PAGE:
June is National Safety Month, and a great time to evaluate the safety of your warehouse.  Warmer weather often brings more activity, open dock doors, and people on vacation, with other less familiar with the job filling in. The warehousing industry has a higher fatal injury rate than the national average for all industries, so safety on the job is especially important.  Make sure your warehouse is safe with Yes Equipment & Services.

We offer a free OSHA warehouse safety check in the Chicagoland area. One of our experienced safety inspectors will go over your warehouse and make sure everything is up to OSHA standards. Anything that is not, we will offer suggestions and help you find the solution that works for you.

Schedule an OSHA Safety Audit today!
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Receive a free Forklift Safety Tips poster when you sign up! Remind your forklift operators of important safety tips with this glossy 22″ x 31″ poster.
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ITA sponsors second annual National Forklift Safety Day, June 9th

Lift truck industry to visit Washington on June 9 to educate government officials about safety, regulatory, and economic issues. Read the rest of the article at DC Velocity (Link)

Learn more or register with Industrial Truck Association (Link)

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Common Forklift OSHA Violations

There are many OSHA regulations to follow when using any powered industrial trucks, commonly called forklifts or lift trucks, in the workplace.  Here are several common areas of OSHA compliance:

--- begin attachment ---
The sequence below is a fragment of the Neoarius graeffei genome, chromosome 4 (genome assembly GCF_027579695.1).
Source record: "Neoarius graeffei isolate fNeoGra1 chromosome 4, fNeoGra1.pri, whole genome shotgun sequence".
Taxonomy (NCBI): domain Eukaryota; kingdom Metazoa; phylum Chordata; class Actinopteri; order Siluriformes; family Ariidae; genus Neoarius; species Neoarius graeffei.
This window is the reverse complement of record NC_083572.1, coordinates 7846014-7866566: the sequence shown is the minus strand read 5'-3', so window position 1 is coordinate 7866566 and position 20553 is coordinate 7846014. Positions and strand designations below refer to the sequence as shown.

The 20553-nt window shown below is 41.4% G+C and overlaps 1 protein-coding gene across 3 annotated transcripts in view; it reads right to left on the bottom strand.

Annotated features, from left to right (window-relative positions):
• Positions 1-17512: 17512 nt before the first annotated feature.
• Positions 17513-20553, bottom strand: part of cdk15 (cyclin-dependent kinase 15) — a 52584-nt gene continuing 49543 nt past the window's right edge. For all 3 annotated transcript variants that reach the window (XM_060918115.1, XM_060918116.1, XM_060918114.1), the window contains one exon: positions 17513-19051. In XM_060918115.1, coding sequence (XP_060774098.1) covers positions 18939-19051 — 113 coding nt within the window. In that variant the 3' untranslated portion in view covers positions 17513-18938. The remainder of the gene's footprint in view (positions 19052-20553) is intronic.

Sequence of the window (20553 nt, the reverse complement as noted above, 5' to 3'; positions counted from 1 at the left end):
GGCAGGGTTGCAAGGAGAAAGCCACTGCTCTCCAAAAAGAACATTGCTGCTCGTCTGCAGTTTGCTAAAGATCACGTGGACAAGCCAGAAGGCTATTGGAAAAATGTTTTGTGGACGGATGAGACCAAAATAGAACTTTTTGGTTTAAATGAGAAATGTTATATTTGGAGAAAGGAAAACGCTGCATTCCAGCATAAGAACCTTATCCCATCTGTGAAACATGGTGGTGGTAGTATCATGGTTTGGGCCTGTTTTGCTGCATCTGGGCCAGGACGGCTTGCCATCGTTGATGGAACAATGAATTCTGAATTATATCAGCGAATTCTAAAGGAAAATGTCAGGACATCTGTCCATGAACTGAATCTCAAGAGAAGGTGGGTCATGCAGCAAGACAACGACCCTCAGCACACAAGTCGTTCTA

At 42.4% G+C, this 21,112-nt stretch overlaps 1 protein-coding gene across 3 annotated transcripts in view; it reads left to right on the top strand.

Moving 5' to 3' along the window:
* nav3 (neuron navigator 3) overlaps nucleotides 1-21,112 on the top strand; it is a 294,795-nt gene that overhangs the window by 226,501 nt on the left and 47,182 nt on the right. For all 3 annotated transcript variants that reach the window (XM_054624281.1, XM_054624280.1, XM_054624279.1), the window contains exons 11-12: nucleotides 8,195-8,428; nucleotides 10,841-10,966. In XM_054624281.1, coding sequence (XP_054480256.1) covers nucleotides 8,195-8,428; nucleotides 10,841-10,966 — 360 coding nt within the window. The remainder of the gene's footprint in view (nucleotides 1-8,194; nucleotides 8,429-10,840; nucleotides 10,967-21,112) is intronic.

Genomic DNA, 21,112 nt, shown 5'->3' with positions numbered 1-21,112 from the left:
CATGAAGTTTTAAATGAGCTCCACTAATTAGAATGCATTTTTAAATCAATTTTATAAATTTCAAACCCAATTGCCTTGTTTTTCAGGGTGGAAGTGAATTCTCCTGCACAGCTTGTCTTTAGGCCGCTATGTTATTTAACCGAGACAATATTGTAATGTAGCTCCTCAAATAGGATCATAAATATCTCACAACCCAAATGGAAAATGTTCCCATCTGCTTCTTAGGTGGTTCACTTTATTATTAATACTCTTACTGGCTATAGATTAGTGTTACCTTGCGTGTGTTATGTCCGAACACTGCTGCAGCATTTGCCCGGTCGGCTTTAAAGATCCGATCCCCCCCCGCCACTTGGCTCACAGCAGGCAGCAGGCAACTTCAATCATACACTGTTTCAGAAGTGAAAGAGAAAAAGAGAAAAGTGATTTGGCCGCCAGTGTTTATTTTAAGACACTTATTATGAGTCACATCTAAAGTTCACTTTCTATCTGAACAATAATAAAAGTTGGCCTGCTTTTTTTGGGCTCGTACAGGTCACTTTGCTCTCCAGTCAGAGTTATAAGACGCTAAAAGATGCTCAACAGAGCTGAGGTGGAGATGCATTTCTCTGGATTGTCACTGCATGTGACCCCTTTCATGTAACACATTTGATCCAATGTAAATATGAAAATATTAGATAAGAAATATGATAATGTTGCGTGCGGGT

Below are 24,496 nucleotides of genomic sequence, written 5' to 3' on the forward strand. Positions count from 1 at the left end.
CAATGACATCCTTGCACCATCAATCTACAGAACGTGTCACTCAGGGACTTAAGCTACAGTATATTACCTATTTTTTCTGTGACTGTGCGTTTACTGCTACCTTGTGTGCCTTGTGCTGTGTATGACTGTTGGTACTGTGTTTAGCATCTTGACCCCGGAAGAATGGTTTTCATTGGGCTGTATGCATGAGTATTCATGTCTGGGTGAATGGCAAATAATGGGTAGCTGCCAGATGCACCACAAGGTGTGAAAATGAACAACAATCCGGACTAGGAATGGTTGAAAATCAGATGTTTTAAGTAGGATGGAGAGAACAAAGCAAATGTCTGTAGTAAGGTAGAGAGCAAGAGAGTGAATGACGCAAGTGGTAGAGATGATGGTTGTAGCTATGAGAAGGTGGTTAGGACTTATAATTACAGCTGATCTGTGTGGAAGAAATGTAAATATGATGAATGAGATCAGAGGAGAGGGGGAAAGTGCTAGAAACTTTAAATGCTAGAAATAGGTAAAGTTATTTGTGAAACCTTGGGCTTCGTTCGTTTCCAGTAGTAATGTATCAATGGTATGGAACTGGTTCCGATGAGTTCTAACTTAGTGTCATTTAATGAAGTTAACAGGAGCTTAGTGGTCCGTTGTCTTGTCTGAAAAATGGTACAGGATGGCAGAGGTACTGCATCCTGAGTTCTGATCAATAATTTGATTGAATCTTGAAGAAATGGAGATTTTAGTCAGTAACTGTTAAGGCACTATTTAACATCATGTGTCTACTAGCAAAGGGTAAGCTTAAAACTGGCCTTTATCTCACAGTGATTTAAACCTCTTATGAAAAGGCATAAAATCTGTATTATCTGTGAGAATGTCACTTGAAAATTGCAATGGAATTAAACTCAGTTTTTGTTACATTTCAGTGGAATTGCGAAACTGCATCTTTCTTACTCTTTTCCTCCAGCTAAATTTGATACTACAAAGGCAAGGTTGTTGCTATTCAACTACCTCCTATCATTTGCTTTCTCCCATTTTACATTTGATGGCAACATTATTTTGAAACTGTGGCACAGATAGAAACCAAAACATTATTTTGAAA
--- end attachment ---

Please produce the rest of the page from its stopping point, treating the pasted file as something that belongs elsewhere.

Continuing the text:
• Certified Operators: All forklift operators must be trained and certified.
  • Battery Connector: Functioning and in good repair.
  • Fire Extinguisher, Headlights, Tail Lights, Strobe Light, Gauges/Display, Harness, Horn, LP Tank Latch: If present on the forklift, they must be in good working condition.
  • Operator’s Manual: Must be present on the forklift and operator must be familiar with the manual.
  • Safety Labels: All appropriate safety labels must be on the forklift.
  • Chains, Forks, Tires: Must not be worn beyond a certain point.  Must be in good working condition.
  • Daily Checklist: All forklifts shall be examined at least daily before use and records must be maintained of this check.

If the powered industrial truck is in need of any of the above repairs, the truck should be taken out of service until it has been restored to safe operating conditions.

Yes Equipment & Services offers a free OSHA Safety Audit!  We will audit your entire warehouse for potential OSHA safety violations, and help you find the best safety solutions for your location.

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World Day for Safety and Health at Work